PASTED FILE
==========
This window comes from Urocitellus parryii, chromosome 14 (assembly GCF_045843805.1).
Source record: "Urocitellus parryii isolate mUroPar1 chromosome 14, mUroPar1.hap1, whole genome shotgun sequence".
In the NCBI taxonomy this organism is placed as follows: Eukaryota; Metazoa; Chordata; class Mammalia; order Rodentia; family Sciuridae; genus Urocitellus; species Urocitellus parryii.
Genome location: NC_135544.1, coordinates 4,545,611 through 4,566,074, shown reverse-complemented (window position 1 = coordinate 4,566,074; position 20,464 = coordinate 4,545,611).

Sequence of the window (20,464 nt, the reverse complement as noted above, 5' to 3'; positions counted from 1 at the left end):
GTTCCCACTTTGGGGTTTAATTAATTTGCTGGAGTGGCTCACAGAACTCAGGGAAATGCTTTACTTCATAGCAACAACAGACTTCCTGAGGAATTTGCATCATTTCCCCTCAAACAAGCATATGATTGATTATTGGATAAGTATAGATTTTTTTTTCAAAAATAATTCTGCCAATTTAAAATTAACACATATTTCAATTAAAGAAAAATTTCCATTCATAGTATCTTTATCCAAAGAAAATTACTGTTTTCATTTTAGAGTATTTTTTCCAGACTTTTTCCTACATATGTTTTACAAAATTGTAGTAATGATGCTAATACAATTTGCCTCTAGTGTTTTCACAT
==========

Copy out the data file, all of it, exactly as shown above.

This window comes from Urocitellus parryii, chromosome 14 (assembly GCF_045843805.1).
Source record: "Urocitellus parryii isolate mUroPar1 chromosome 14, mUroPar1.hap1, whole genome shotgun sequence".
In the NCBI taxonomy this organism is placed as follows: Eukaryota; Metazoa; Chordata; class Mammalia; order Rodentia; family Sciuridae; genus Urocitellus; species Urocitellus parryii.
Genome location: NC_135544.1, coordinates 4,545,611 through 4,566,074, shown reverse-complemented (window position 1 = coordinate 4,566,074; position 20,464 = coordinate 4,545,611).

Sequence of the window (20,464 nt, the reverse complement as noted above, 5' to 3'; positions counted from 1 at the left end):
GTTCCCACTTTGGGGTTTAATTAATTTGCTGGAGTGGCTCACAGAACTCAGGGAAATGCTTTACTTCATAGCAACAACAGACTTCCTGAGGAATTTGCATCATTTCCCCTCAAACAAGCATATGATTGATTATTGGATAAGTATAGATTTTTTTTTCAAAAATAATTCTGCCAATTTAAAATTAACACATATTTCAATTAAAGAAAAATTTCCATTCATAGTATCTTTATCCAAAGAAAATTACTGTTTTCATTTTAGAGTATTTTTTCCAGACTTTTTCCTACATATGTTTTACAAAATTGTAGTAATGATGCTAATACAATTTGCCTCTAGTGTTTTCACAT